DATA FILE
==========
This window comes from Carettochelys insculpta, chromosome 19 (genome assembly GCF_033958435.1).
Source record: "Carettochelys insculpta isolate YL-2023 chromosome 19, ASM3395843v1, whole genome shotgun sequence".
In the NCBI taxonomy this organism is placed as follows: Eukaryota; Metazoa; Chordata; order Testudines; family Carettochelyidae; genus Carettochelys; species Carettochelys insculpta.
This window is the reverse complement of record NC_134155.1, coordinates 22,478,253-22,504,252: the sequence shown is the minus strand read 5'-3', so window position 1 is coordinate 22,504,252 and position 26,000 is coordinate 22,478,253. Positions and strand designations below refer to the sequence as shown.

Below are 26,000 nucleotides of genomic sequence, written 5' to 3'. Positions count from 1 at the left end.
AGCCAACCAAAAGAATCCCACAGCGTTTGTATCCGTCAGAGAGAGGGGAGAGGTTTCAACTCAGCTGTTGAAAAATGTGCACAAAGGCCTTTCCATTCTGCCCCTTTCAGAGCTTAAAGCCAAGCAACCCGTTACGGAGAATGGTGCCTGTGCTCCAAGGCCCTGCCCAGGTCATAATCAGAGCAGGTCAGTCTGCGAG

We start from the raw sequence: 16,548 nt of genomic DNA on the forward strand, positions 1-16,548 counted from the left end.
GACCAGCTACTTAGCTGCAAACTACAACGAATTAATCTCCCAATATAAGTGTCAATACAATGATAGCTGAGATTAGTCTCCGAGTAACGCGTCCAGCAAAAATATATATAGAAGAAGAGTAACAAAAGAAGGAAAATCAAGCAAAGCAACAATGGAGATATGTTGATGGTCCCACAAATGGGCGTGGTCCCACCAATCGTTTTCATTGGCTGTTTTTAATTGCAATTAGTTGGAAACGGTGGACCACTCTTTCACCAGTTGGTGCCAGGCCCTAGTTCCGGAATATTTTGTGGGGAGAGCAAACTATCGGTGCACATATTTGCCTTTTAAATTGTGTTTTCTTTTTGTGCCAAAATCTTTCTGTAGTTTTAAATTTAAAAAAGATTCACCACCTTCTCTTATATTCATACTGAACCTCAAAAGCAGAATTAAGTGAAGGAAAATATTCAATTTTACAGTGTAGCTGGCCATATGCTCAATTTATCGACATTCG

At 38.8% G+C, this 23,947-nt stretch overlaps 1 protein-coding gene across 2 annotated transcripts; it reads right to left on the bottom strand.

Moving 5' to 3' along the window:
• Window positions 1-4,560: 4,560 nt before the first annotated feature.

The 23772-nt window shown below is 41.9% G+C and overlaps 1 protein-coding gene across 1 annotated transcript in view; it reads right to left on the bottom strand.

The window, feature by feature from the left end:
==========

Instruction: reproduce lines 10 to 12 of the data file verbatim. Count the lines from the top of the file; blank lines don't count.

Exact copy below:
Moving 5' to 3' along the window:
• Window positions 1-4,560: 4,560 nt before the first annotated feature.

The 23772-nt window shown below is 41.9% G+C and overlaps 1 protein-coding gene across 1 annotated transcript in view; it reads right to left on the bottom strand.